Take time to enjoy your treasures

Just imagine having your whole house—and even your garage—all clean and organized at the same time!
Well, this summer, I’ve almost achieved this goal with the help of Sheralynn and Kelly.
Last week, Sheralynn helped me go through our storage areas while Kelly helped me clean and organize my kitchen.
After going to our tornado shelter, which is our storage area, Sheralynn said, “It looks pretty organized to me!”
I took that as a compliment, and I was pleased. But there still was a problem. Much of that organization had not been disturbed for years–or even decades!
One example was our income tax reports. From the 1960s to the 1990s, we have one small envelope per year–all neatly labelled in boxes.
But from 1997 to 2011, each year has a whole box stuffed with documents.
Since a person only is required to save all documents for five years, that means we have 10 years’ worth of paper to shred, including the disposal of thousands of staples and paper clips.
Sheralynn and I are still shredding!
Kelly and I, on the other hand, went through the only kitchen cupboard that hadn’t been organized and cleaned for years: my treasure cupboard.
We began with my bone china cup and saucer collection—a collection that was once used every time we had guests! We put many of the cups in a tall cupboard, and kept 12 or 15 of the special ones on a lower shelf.
As Kelly put the cups away, I told her their stories. There is a cup from Ed and Emma, and one from Lowell and Rae from Canada days. And a gorgeous gold-covered cup that came from my husband’s Aunt Minerva–a career woman before her time.
One especially-beautiful cup was a wedding gift from my friend, Jimmy.
Jimmy was four years old when I lived at his house while teaching in Canada, and he was only eight when I got married.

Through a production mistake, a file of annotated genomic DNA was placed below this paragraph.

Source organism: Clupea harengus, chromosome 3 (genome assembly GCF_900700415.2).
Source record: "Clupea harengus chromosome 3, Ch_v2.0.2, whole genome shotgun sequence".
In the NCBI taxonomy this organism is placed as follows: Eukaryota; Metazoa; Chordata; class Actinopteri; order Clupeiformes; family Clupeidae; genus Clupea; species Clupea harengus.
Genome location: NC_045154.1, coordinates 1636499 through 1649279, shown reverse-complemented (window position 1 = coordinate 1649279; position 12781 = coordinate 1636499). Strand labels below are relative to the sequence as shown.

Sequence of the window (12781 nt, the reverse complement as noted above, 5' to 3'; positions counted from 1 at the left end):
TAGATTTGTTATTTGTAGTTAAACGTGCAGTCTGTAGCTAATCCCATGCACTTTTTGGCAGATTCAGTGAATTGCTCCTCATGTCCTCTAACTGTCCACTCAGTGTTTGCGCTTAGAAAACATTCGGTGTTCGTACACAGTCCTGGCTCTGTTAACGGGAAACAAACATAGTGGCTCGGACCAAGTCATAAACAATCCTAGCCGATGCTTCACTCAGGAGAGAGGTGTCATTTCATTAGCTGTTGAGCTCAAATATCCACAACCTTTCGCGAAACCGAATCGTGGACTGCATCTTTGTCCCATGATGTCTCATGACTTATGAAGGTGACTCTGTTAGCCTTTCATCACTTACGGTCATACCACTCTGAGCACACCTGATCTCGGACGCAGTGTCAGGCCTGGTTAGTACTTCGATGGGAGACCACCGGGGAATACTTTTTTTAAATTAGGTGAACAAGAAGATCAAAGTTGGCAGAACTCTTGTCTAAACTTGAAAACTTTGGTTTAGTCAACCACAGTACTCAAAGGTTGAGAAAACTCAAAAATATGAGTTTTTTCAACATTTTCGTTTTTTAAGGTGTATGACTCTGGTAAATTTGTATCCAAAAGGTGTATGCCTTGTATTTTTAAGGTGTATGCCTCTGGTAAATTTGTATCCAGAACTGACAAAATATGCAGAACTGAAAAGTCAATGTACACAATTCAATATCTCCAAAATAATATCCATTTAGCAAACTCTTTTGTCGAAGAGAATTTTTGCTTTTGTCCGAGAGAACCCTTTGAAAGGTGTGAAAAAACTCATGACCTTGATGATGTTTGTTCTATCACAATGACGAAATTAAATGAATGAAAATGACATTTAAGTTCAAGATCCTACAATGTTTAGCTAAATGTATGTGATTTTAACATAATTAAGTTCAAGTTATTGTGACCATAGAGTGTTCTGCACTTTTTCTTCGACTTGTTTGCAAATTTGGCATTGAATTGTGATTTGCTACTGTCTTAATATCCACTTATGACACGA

This cup is important to me because it is a remembrance of a special little boy who died in an auto accident at age 19.
And there was a 100-year-old glass cup from my Grandma Gingerich. Then, from the same era, a gorgeous pair of salt and pepper shakers from Grandma Moser.
One beautiful thing was a delicate champagne glass with a cobalt blue bowl my daughter brought from Poland. And from my husband’s family a seven-inch collie dog–so real looking that I want to hug him.
The most important thing to me was a four-inch percolator from my childhood that really perks coffee.
The list goes on. And Kelly was a wonderful listener!
What about your treasures? Where do you store them? Have you looked at them recently?
Have you put them on your coffee table or on a bookshelf?
And most important of all, have you told their stories to your friends, and to your children and grandchildren?
Remember, your treasures hold the stories of your life! It’s good for you to reminisce and fun to share your life.
So why not go through some treasures today. Put some interesting things out when family and friends come to visit, and you’ll be surprised at the fun you’ll have!
Write Marie Snider at thisside60@aol.com